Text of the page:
BEHIND THE HEADLINESTweet
By BUNN NAGARA
US Defence Secretary Robert Gates arrives in Beijing later today at a crucial time.
Backed by Japan and South Korea, the United States is prodding China to restrain a wayward North Korea that is unnerving its pro-US neighbours again. Following joint military exercises in the South deemed provocative, Pyongyang’s artillery claimed several lives south of the border.
The near-autarkic North Korea has few friends, so China as an accommodating neighbour and its least likely foe is often seen as its closest ally. At a time of potential instability on the Korean peninsula, any help Beijing can provide would be useful.
Like everyone else, China would like to see continued stability on the peninsula. However, its actual leverage on North Korea can be limited.
US envoy Stephen Bosworth has described his visits to Beijing and Tokyo in recent days as “useful”. China may recommend that Japan, South Korea and the US resume six-party talks with Pyongyang, Beijing and Moscow, as North Korea is now proposing, as a way forward.
However, the larger prize of Gates’ visit to Beijing today is renewed relations between the US and China.
At a time of China’s pivotal “rise” and continuing uncertainty in the US economy, the implications of the world’s most important bilateral relationship between the planet’s two largest economies have never been greater.
Preparations for President Hu Jintao’s visit to Washington from Jan 18 make Gates’ presence in Beijing even more significant. Issues of mutual concern like trade, currency, energy, subsidies, the environment and military postures are likely to impact on much of the world.
The latter subject will be the core of Gates’ talks from tomorrow. The next few days will see China and the US signalling a new phase in bilateral military cooperation, building on a fresh start seen last month.
Both the range and the depth of US-China relations these days are vast, and thus of corresponding importance for other countries as well. Unfortunately, certain vested interests are spoiling the moment by playing party pooper.
A warming of ties between Beijing and Washington would be seen as improving relations, placing pressures on defence budgets. The US military-industrial complex and rightwing Obama-bashers are thus concerned, particularly after costly adventures in Iraq and Afghanistan have constrained US expenditures.
Another interested party is the Western international media, with some adopting a China-bashing slant in recent weeks. A China bogey over a range of issues helps to sell press space and air time, besides armaments.
A non-issue that has been massaged into a double predicament concerns “China’s military build-up” and “US defence cuts”. Both are supposed to be happening simultaneously, increasing the sense of urgency, even panic, among sections of the US public.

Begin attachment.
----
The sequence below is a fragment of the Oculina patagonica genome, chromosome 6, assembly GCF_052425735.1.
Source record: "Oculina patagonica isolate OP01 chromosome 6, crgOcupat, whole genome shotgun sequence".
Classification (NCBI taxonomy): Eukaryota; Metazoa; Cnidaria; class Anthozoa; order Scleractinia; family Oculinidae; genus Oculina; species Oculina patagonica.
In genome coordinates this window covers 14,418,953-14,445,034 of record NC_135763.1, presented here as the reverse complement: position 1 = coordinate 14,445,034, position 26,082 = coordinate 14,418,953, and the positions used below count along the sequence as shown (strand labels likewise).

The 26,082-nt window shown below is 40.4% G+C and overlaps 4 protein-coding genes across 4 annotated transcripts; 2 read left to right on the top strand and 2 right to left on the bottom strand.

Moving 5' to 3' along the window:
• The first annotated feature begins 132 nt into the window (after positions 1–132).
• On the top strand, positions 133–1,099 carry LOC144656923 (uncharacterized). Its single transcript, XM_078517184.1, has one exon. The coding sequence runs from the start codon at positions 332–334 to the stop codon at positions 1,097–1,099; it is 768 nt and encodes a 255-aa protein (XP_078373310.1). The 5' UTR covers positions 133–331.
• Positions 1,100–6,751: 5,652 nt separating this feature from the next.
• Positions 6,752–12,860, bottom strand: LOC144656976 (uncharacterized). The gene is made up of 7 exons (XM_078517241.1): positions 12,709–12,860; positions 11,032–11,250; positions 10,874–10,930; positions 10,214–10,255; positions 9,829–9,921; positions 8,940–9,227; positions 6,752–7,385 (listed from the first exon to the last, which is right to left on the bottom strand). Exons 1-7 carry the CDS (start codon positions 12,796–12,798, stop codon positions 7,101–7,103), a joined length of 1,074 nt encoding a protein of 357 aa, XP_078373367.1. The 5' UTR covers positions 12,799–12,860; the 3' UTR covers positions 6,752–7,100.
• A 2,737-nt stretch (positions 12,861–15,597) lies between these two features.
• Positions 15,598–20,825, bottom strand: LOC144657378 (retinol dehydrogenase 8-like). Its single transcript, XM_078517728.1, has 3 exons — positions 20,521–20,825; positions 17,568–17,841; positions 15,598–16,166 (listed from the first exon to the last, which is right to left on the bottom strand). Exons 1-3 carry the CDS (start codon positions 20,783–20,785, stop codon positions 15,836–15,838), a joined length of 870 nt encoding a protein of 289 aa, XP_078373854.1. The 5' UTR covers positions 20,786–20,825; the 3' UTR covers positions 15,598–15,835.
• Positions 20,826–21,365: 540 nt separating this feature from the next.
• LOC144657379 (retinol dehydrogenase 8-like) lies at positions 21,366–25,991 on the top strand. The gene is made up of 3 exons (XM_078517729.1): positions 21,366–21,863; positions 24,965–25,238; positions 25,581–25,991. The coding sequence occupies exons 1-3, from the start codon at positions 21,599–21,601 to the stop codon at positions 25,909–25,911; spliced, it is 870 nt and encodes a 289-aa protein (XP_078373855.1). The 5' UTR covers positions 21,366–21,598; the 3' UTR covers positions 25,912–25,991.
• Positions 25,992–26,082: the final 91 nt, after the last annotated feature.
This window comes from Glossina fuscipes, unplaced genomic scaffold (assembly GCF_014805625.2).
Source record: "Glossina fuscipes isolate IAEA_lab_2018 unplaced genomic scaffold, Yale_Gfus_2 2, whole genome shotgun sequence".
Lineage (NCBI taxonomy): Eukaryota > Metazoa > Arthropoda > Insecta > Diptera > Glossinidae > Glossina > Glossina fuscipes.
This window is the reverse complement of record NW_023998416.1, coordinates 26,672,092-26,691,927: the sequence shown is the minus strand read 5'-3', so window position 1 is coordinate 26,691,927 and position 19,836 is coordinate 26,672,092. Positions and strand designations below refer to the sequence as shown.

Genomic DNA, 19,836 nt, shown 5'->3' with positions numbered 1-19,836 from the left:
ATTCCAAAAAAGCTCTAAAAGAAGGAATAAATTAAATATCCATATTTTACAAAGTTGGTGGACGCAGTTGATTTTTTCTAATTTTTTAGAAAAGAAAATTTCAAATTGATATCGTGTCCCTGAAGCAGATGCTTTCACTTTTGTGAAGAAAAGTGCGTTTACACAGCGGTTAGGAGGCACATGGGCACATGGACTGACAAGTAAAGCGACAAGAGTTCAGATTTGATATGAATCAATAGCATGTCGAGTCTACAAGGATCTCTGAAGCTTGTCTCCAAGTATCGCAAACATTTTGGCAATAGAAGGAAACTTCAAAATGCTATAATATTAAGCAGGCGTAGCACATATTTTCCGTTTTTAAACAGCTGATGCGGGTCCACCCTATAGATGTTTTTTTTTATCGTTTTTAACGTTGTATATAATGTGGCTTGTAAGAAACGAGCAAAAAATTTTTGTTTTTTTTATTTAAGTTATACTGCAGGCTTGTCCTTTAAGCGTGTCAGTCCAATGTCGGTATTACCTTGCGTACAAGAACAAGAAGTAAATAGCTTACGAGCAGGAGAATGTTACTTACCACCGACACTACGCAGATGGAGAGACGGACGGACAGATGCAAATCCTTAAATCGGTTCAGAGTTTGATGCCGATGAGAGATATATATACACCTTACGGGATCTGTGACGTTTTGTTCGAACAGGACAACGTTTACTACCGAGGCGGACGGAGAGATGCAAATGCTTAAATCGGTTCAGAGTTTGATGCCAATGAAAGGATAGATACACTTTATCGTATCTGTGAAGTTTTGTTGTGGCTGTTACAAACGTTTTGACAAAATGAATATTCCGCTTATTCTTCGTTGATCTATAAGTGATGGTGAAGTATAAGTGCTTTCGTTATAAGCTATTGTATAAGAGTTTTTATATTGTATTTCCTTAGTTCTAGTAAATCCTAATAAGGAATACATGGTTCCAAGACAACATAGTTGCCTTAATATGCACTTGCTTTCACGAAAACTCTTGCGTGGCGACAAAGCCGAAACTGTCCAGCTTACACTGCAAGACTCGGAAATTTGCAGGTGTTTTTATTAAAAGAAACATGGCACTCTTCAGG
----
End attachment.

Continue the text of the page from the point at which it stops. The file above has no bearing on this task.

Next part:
Repeatedly increased defence budgets in China may seem disturbing to a potential foe. However, greater wealth that facilitates larger expenditures all-round applies to all countries.
China has clearly had rapid military expenditures in recent years, but government spending in other sectors has grown even faster. Unless seen in perspective, scaremongers are likely to claim more victims.
China currently spends around 2% of its GDP on the military, compared to the US spending nearly 5% of a much larger GDP.
The US consistently spends on defence about the same as the rest of the world, including China, put together.
Independent figures for 2009 place US military expenditure at more than US$660bil (RM2tril), and for China at almost US$100bil (RM307bil), after adjusting for official underestimates.
The allotment that Gates has applied to Congress for 2012 is some US$100bil less. But far from being cuts, the reduction comes from eliminating wastage such as unused, redundant or obsolete items and services.
As an indication of how these savings can easily be made, the different branches of the US military have already identified a total of more than US$100bil they do not need, a sum more than China spends or has ever spent on its armed forces.
Gates’ “budgeting” is in fact reorganisation, involving updated priorities and more focused needs. The US$553bil (RM1.7tril) he now hopes to get for 2012 will still have allotments for additional items such as advanced technology, new warships and more drones.
China’s military forces are characterised by two major features that are negative in international perceptions: a large standing army, and low-grade technology.
A universal principle in defence budgets is that most of the allocation goes to the salaries and benefits of personnel. To have a large army not only looks threatening, it also increases the allocations to personnel, with less funds available for armaments and even less for offensive weapons systems.
Low-grade technology is not only unimpressive, it also means more effort and funds are needed to upgrade it.
Then when technological advances are made, critics assume there is so much of a military build-up, forgetting the low technological base to begin with.
China today is the world’s second largest economy with the greatest potential for growth, trade and investments. It also has the world’s largest population, one of the largest land areas, considerable coastlines and some challenging border regions.
It is continuing to demobilise in reducing the number of troops, with the problem of having to find new jobs for retired soldiers. Its navy, reputedly stronger than its air force or its army, still has no aircraft carrier while the armed services are still dependent on second-hand Russian technology.
These realities seldom make world headlines. However, when China finally gets its first aircraft carrier later this year, more sensationalist reports about a “China threat” can be expected.